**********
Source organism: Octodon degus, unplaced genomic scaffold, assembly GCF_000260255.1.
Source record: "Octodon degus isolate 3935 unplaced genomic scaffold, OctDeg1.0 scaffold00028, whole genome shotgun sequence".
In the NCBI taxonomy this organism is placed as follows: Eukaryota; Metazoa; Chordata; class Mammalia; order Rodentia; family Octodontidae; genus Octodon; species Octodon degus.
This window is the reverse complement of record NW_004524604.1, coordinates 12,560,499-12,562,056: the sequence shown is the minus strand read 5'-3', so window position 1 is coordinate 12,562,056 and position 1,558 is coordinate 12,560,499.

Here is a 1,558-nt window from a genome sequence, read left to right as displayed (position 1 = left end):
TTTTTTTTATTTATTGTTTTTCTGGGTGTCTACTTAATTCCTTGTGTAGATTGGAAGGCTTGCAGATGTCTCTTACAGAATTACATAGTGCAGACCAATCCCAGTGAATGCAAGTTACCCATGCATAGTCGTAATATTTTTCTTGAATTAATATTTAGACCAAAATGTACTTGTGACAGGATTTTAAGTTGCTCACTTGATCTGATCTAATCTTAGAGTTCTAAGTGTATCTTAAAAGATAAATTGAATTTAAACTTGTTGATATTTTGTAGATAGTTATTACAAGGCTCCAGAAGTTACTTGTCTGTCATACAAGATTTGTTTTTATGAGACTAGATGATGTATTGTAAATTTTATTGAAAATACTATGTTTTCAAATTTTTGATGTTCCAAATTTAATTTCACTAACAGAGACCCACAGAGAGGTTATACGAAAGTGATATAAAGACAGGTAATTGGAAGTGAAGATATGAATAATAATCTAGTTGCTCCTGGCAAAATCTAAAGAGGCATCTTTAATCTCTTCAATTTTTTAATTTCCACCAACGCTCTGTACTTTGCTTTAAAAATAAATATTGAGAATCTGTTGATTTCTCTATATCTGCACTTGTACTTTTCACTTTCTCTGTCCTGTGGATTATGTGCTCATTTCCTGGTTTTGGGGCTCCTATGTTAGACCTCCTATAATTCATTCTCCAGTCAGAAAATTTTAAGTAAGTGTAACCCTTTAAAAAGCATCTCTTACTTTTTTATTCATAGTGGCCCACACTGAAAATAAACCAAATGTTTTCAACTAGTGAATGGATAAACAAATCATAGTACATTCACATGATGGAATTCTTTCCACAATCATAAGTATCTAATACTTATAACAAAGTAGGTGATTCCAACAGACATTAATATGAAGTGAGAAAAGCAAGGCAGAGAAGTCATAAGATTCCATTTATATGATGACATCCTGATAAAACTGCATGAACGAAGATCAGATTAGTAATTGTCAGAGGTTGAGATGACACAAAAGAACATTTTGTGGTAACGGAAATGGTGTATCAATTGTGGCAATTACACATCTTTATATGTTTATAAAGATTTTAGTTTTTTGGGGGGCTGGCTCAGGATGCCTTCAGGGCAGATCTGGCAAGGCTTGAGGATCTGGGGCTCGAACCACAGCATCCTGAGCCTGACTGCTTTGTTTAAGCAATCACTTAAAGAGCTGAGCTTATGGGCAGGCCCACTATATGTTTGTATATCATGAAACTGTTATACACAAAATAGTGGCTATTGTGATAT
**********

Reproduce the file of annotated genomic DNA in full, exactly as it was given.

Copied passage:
Source organism: Octodon degus, unplaced genomic scaffold, assembly GCF_000260255.1.
Source record: "Octodon degus isolate 3935 unplaced genomic scaffold, OctDeg1.0 scaffold00028, whole genome shotgun sequence".
In the NCBI taxonomy this organism is placed as follows: Eukaryota; Metazoa; Chordata; class Mammalia; order Rodentia; family Octodontidae; genus Octodon; species Octodon degus.
This window is the reverse complement of record NW_004524604.1, coordinates 12,560,499-12,562,056: the sequence shown is the minus strand read 5'-3', so window position 1 is coordinate 12,562,056 and position 1,558 is coordinate 12,560,499.

Here is a 1,558-nt window from a genome sequence, read left to right as displayed (position 1 = left end):
TTTTTTTTATTTATTGTTTTTCTGGGTGTCTACTTAATTCCTTGTGTAGATTGGAAGGCTTGCAGATGTCTCTTACAGAATTACATAGTGCAGACCAATCCCAGTGAATGCAAGTTACCCATGCATAGTCGTAATATTTTTCTTGAATTAATATTTAGACCAAAATGTACTTGTGACAGGATTTTAAGTTGCTCACTTGATCTGATCTAATCTTAGAGTTCTAAGTGTATCTTAAAAGATAAATTGAATTTAAACTTGTTGATATTTTGTAGATAGTTATTACAAGGCTCCAGAAGTTACTTGTCTGTCATACAAGATTTGTTTTTATGAGACTAGATGATGTATTGTAAATTTTATTGAAAATACTATGTTTTCAAATTTTTGATGTTCCAAATTTAATTTCACTAACAGAGACCCACAGAGAGGTTATACGAAAGTGATATAAAGACAGGTAATTGGAAGTGAAGATATGAATAATAATCTAGTTGCTCCTGGCAAAATCTAAAGAGGCATCTTTAATCTCTTCAATTTTTTAATTTCCACCAACGCTCTGTACTTTGCTTTAAAAATAAATATTGAGAATCTGTTGATTTCTCTATATCTGCACTTGTACTTTTCACTTTCTCTGTCCTGTGGATTATGTGCTCATTTCCTGGTTTTGGGGCTCCTATGTTAGACCTCCTATAATTCATTCTCCAGTCAGAAAATTTTAAGTAAGTGTAACCCTTTAAAAAGCATCTCTTACTTTTTTATTCATAGTGGCCCACACTGAAAATAAACCAAATGTTTTCAACTAGTGAATGGATAAACAAATCATAGTACATTCACATGATGGAATTCTTTCCACAATCATAAGTATCTAATACTTATAACAAAGTAGGTGATTCCAACAGACATTAATATGAAGTGAGAAAAGCAAGGCAGAGAAGTCATAAGATTCCATTTATATGATGACATCCTGATAAAACTGCATGAACGAAGATCAGATTAGTAATTGTCAGAGGTTGAGATGACACAAAAGAACATTTTGTGGTAACGGAAATGGTGTATCAATTGTGGCAATTACACATCTTTATATGTTTATAAAGATTTTAGTTTTTTGGGGGGCTGGCTCAGGATGCCTTCAGGGCAGATCTGGCAAGGCTTGAGGATCTGGGGCTCGAACCACAGCATCCTGAGCCTGACTGCTTTGTTTAAGCAATCACTTAAAGAGCTGAGCTTATGGGCAGGCCCACTATATGTTTGTATATCATGAAACTGTTATACACAAAATAGTGGCTATTGTGATAT